George Washington University
|Motto||Latin: Deus Nobis Fiducia|
Motto in English
|God is Our Trust|
|Established||February 9, 1821|
|Endowment||$1.57 billion (2016)|
|Location||Washington, D.C., U.S.|
|Campus||Urban (Foggy Bottom)
Suburban (Mount Vernon and Virginia campuses)
|Colors||Buff and Blue
|NCAA Division I – A-10|
The George Washington University (GW, GWU, or George Washington) is a private research university in Washington, D.C., the capital of the United States. Founded in 1821 as Columbian College, the university has since grown to comprise fourteen undergraduate and graduate colleges and schools, including the School of Media and Public Affairs, Elliott School of International Affairs, Law School, and School of Public Health. George Washington's main campus is located in the Foggy Bottom neighborhood with two satellite campuses located in the Foxhall neighborhood of Washington, D.C. and in Ashburn, Virginia. It is the second oldest and the largest institution of higher education in the District of Columbia.
George Washington, the first President of the United States, advocated the establishment of a centrally located national university in his first State of the Union address in 1790 and continued to promote this idea throughout his career and until his death. In his will, Washington left his 50 shares in the Potomac Company to help endow the university. However, due to the company's financial difficulties, the expected funding was not available. Instead funds were raised independently and on February 9, 1821, the university was chartered by an act of Congress. Although originally named Columbian College, its name was changed to Columbian University in 1873 and to the George Washington University in 1904, in honor of the president.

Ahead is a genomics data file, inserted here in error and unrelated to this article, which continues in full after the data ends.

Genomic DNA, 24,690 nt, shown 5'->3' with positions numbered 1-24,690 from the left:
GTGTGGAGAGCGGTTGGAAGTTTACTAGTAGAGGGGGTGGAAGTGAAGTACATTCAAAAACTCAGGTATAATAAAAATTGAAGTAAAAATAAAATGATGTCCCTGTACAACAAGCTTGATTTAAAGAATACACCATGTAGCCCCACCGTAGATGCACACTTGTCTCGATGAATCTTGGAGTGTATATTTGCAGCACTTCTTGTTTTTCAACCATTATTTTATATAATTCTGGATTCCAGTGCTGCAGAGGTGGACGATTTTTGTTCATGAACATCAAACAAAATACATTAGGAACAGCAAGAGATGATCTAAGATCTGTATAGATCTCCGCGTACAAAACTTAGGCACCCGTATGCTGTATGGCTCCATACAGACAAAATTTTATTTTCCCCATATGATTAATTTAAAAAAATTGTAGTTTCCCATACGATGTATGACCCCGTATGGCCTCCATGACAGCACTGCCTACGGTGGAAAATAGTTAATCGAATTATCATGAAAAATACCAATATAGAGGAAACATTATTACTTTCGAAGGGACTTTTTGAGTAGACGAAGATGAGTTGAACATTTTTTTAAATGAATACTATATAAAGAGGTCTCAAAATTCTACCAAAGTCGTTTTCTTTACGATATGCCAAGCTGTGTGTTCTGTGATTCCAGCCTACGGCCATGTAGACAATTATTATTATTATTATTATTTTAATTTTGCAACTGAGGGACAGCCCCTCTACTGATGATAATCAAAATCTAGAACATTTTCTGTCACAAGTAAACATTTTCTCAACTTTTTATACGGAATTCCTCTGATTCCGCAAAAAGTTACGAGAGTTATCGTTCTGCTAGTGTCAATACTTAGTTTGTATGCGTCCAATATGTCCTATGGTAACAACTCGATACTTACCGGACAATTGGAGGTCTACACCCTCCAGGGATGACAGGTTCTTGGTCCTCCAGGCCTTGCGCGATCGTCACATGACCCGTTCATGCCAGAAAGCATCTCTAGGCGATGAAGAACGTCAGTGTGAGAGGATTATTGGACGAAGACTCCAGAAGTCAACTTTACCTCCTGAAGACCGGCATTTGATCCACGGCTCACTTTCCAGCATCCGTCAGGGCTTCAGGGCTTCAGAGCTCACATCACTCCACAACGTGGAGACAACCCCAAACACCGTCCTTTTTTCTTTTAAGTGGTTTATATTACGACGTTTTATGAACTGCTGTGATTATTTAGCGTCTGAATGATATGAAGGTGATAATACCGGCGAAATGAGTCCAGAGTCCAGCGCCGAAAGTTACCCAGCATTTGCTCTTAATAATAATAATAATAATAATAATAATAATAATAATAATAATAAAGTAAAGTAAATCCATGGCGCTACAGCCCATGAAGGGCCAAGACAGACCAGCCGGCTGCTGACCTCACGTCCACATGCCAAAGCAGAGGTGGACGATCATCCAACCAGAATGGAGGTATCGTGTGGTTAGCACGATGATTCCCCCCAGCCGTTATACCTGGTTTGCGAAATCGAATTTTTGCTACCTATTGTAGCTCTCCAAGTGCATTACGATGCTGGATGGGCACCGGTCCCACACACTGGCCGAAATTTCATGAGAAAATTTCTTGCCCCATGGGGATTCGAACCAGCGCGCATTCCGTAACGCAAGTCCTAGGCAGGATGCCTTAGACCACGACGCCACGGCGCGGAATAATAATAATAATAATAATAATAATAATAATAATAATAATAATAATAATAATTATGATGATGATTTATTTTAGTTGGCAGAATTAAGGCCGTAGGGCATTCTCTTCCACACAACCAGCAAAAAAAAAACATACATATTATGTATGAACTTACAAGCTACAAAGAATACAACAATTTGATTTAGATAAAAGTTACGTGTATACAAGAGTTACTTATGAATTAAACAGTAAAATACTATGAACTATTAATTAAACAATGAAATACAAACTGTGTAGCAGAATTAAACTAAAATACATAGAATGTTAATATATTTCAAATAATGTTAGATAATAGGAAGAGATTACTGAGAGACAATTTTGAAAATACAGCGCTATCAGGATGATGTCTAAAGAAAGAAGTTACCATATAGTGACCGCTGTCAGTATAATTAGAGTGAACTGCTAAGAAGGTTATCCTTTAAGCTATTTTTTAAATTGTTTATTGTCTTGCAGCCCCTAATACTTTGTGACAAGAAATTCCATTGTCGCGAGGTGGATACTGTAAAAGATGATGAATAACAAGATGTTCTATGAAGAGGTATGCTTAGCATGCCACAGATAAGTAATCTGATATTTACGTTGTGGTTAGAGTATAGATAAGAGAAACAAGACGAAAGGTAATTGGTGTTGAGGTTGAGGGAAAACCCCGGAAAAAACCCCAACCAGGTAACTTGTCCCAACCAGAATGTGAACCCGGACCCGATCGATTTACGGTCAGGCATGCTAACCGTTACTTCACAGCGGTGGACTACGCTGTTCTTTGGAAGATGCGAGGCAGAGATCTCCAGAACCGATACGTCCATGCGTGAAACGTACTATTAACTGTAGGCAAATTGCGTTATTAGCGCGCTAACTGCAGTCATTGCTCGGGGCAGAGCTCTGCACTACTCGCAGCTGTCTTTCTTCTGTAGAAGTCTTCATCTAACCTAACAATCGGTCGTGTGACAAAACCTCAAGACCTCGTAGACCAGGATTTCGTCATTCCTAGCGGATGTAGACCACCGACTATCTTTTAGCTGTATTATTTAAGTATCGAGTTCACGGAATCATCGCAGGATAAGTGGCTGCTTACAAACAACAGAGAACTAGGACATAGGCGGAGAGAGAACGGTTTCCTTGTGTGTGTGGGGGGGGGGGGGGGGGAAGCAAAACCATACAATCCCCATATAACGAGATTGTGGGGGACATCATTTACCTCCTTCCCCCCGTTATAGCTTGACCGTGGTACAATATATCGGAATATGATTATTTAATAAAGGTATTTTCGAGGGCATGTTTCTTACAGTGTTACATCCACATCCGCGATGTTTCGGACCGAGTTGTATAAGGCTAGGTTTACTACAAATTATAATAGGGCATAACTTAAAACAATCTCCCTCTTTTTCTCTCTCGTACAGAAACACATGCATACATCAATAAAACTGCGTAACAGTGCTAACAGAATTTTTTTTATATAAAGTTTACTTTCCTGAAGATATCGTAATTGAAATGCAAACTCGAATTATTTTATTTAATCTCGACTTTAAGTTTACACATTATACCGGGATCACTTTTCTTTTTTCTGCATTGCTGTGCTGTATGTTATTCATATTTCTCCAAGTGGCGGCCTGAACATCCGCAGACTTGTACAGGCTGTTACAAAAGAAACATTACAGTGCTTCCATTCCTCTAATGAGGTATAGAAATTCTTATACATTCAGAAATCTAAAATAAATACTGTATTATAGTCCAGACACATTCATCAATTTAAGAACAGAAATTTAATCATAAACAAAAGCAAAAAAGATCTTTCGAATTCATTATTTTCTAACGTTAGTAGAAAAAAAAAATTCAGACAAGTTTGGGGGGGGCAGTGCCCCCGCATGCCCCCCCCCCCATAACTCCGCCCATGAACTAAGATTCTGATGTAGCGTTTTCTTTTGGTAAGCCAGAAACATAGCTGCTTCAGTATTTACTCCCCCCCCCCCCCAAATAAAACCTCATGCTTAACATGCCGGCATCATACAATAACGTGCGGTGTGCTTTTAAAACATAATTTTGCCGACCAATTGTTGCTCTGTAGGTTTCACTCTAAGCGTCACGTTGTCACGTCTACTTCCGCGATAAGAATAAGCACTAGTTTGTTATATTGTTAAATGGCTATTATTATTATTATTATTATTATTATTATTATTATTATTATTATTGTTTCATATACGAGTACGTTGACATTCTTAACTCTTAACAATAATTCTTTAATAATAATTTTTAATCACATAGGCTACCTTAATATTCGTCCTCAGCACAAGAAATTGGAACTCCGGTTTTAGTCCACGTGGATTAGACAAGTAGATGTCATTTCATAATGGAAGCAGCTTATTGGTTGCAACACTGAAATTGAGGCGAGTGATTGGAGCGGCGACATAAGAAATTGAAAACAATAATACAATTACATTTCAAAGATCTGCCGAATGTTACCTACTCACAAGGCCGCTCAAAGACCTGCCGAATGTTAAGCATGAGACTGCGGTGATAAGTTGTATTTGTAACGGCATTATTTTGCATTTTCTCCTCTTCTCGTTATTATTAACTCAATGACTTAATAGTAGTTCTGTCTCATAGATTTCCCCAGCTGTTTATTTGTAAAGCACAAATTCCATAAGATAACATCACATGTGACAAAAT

George Washington offers degree programs in seventy-one disciplines, enrolling an average of 11,000 undergraduate and 15,500 post-graduate students from more than 130 countries. The university is well known for preparing leaders for careers in government, international affairs, and journalism. As of 2015, George Washington had 1,116 active-duty alumni working in the U.S. Foreign Service, second only to Georgetown's 1190. Notable George Washington alumni include U.S. Secretary of State Colin Powell, First Lady Jacqueline Kennedy Onassis, former Senate Majority Leader Harry Reid, South Korean President Syngman Rhee, Scientology founder L Ron Hubbard and FBI Director J. Edgar Hoover.